North Korean Counterfeits
No Ordinary Counterfeit
By STEPHEN MIHM
Published: July 23, 2006
On Oct. 2, 2004, the container ship Ever Unique, sailing under a Panamanian flag from Yantai, China, berthed in the Port of Newark. As cranes unloaded the vessel’s shipping containers, which were filled with a variety of commercial goods, dockworkers singled out a container and placed it aboard a flatbed truck, which was driven to a warehouse a few miles away. There, F.B.I. and Secret Service agents, acting as part of a sting operation, gathered around the container and cracked it open. Beneath cardboard boxes containing plastic toys, they found counterfeit $100 bills worth more than $300,000, secreted in false-bottomed compartments.
The counterfeits were nearly flawless. They featured the same high-tech color-shifting ink as genuine American bills and were printed on paper with the same precise composition of fibers. The engraved images were, if anything, finer than those produced by the United States Bureau of Engraving and Printing. Only when subjected to sophisticated forensic analysis could the bills be confirmed as imitations.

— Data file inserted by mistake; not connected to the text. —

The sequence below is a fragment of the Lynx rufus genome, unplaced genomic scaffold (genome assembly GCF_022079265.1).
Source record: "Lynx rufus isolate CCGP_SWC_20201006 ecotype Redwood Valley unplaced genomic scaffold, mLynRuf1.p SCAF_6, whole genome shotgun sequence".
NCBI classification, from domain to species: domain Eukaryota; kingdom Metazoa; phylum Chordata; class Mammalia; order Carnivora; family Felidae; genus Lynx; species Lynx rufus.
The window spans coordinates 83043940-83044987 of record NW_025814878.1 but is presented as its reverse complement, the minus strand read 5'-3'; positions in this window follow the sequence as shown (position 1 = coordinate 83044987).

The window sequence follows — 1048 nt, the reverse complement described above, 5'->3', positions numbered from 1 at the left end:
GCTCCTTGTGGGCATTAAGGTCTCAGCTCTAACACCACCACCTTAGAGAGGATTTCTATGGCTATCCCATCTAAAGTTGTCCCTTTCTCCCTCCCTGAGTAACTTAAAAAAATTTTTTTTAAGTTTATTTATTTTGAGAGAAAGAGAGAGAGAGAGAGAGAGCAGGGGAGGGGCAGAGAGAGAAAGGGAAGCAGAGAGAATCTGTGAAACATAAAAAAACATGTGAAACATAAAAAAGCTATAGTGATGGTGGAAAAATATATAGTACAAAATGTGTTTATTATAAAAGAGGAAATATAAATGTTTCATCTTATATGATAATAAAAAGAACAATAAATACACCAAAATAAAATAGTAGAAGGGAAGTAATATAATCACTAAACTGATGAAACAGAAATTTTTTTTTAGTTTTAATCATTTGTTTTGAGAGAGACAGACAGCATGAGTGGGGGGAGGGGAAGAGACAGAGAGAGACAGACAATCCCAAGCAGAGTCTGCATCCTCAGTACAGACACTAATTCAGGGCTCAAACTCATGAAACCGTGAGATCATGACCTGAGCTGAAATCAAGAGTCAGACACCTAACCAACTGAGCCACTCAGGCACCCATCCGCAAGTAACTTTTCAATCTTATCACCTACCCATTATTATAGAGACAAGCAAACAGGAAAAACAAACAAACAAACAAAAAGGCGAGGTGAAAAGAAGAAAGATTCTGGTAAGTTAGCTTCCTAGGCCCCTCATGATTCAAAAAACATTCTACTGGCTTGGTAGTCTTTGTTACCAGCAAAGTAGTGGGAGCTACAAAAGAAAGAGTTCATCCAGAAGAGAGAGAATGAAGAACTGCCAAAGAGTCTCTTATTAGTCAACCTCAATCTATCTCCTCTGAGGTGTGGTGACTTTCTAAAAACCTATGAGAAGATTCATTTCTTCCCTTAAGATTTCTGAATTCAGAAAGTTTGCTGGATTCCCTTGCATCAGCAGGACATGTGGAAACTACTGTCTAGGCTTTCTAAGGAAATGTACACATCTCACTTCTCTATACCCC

Counterfeits of this superior sort — known as supernotes — had been detected by law-enforcement officials before, elsewhere in the world, but the Newark shipment marked their first known appearance in the United States, at least in such large quantities. Federal agents soon seized more shipments. Three million dollars’ worth arrived on another ship in Newark two months later; and supernotes began showing up on the West Coast too, starting with a shipment of $700,000 that arrived by boat in Long Beach, Calif., in May 2005, sealed in plastic packages and wrapped mummy-style in bolts of cloth.
In the weeks and months that followed, federal investigators rounded up a handful of counterfeiting suspects in a series of operations code-named Royal Charm and Smoking Dragon. This past August, in the wake of the arrests, Justice Department officials unsealed indictments in New Jersey and California that revealed that the counterfeits were purchased and then seized as part of an operation that ensnared several individuals accused of being smugglers and arms traffickers, some of whom were suspected of having connections to international crime rings based in Southeast Asia.
The arrests also prompted a more momentous accusation. After the indictments were released, U.S. government and law-enforcement officials began to say in public something that they had long said in private: the counterfeits were being manufactured not by small-time crooks or even sophisticated criminal cartels but by the government of North Korea. “The North Koreans have denied that they are engaged in the distribution and manufacture of counterfeits, but the evidence is overwhelming that they are,” Daniel Glaser, deputy assistant secretary for terrorist financing and financial crimes in the Treasury Department, told me recently. “There’s no question of North Korea’s involvement.”